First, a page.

The Fungicides

Tom Allen, Extension Plant Pathologist
By Tom Allen, Extension Plant Pathologist March 19, 2013 14:50

Throughout this post I’ll focus on the fungicides used in soybean production systems.

Since soybean rust was first detected near Baton Rouge, LA in November 2004 most plant pathologists have focused their extension training sessions on soybean rust and managing potential yield losses with fungicides.  However, we probably haven’t focused as much time in the past few years on the differences between the two main fungicide classes utilized in row crop production systems (corn, peanut, rice, soybean, wheat).  Ultimately there are differences between the two fungicide classes (e.g., strobilurin, triazoles) as to when they are most beneficial and the specific response post-application.  In addition, difficulty arises when attempting to tell the two fungicide classes apart from one another.  The information below will help determine the specific fungicide class for a given product as well as determine the potential benefit of using each product class in particular situations.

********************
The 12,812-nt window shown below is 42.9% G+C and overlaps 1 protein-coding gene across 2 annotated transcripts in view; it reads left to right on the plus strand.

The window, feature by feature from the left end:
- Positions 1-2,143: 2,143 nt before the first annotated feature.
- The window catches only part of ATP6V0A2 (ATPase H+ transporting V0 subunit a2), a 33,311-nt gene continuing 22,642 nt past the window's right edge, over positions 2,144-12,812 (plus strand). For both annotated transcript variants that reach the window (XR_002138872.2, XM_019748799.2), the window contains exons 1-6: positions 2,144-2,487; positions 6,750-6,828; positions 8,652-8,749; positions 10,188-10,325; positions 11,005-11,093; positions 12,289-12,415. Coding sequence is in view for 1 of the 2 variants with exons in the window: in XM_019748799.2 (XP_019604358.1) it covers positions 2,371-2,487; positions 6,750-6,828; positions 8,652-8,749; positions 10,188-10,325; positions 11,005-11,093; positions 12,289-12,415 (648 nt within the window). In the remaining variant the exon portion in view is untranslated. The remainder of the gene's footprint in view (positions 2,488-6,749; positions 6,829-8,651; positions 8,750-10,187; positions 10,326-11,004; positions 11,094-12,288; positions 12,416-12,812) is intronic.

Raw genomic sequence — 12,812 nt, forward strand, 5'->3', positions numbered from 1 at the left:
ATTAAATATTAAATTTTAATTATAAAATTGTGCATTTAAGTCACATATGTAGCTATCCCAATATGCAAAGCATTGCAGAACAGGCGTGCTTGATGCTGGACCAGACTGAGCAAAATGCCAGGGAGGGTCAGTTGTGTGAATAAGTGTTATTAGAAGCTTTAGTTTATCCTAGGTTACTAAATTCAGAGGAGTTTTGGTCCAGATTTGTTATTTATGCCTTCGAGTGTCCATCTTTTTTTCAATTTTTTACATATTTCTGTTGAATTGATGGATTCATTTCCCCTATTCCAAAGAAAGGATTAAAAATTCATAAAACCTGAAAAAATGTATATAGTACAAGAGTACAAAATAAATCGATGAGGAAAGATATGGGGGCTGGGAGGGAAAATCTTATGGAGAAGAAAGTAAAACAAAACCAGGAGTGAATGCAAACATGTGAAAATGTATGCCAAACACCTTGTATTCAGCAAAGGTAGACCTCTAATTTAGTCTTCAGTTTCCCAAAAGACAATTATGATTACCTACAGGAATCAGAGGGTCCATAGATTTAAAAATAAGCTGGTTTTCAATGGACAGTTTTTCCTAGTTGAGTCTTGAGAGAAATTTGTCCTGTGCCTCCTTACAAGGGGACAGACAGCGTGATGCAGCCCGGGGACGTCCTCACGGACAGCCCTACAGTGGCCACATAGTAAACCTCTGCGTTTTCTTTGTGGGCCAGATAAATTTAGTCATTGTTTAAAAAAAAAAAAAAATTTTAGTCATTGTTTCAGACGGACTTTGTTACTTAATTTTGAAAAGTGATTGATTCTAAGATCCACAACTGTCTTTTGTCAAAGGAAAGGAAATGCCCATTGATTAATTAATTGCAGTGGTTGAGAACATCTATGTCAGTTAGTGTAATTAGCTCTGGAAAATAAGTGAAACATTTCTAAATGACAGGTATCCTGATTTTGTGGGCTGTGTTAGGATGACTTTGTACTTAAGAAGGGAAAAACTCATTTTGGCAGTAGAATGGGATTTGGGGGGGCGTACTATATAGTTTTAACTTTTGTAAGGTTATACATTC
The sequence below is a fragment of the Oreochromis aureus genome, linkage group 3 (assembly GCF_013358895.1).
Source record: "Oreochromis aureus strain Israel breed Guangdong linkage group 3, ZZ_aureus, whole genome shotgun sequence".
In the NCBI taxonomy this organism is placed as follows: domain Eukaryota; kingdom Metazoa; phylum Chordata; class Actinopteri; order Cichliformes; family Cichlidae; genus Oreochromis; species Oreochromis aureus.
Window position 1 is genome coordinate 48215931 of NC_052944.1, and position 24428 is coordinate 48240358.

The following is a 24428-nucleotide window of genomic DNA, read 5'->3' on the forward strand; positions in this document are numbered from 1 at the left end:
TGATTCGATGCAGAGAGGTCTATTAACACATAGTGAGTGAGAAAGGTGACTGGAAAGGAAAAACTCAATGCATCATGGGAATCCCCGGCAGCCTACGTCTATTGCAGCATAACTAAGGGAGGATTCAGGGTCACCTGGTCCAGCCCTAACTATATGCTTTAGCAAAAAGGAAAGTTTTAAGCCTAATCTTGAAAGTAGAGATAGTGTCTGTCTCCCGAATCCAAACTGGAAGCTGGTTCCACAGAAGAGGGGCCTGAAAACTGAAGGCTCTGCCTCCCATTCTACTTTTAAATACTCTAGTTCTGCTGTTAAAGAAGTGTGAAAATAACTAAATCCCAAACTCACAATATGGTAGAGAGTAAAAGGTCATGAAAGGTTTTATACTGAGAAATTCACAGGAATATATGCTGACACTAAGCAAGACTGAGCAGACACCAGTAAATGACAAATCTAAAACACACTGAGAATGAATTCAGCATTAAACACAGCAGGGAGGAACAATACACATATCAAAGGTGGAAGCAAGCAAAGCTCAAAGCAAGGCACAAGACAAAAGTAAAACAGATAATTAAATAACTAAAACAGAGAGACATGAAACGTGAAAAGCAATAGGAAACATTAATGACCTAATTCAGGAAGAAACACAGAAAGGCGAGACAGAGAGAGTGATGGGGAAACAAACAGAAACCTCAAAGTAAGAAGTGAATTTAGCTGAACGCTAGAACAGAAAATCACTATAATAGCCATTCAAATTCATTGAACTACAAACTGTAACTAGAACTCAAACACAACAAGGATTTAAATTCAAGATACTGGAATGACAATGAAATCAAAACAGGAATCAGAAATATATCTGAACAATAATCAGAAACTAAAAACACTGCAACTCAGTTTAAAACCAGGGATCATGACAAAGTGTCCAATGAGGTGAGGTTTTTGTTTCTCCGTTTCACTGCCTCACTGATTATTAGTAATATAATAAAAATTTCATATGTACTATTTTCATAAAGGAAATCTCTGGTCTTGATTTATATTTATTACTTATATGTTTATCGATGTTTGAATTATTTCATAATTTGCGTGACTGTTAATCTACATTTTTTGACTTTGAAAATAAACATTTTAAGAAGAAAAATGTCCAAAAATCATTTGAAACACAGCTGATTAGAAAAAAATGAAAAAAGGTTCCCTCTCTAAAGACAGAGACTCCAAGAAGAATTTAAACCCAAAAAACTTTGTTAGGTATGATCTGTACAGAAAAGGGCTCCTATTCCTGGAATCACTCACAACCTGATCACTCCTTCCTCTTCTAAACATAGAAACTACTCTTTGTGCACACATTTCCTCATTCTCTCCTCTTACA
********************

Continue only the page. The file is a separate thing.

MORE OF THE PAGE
The strobilurins (or quinone outside inhibitors (QoIs):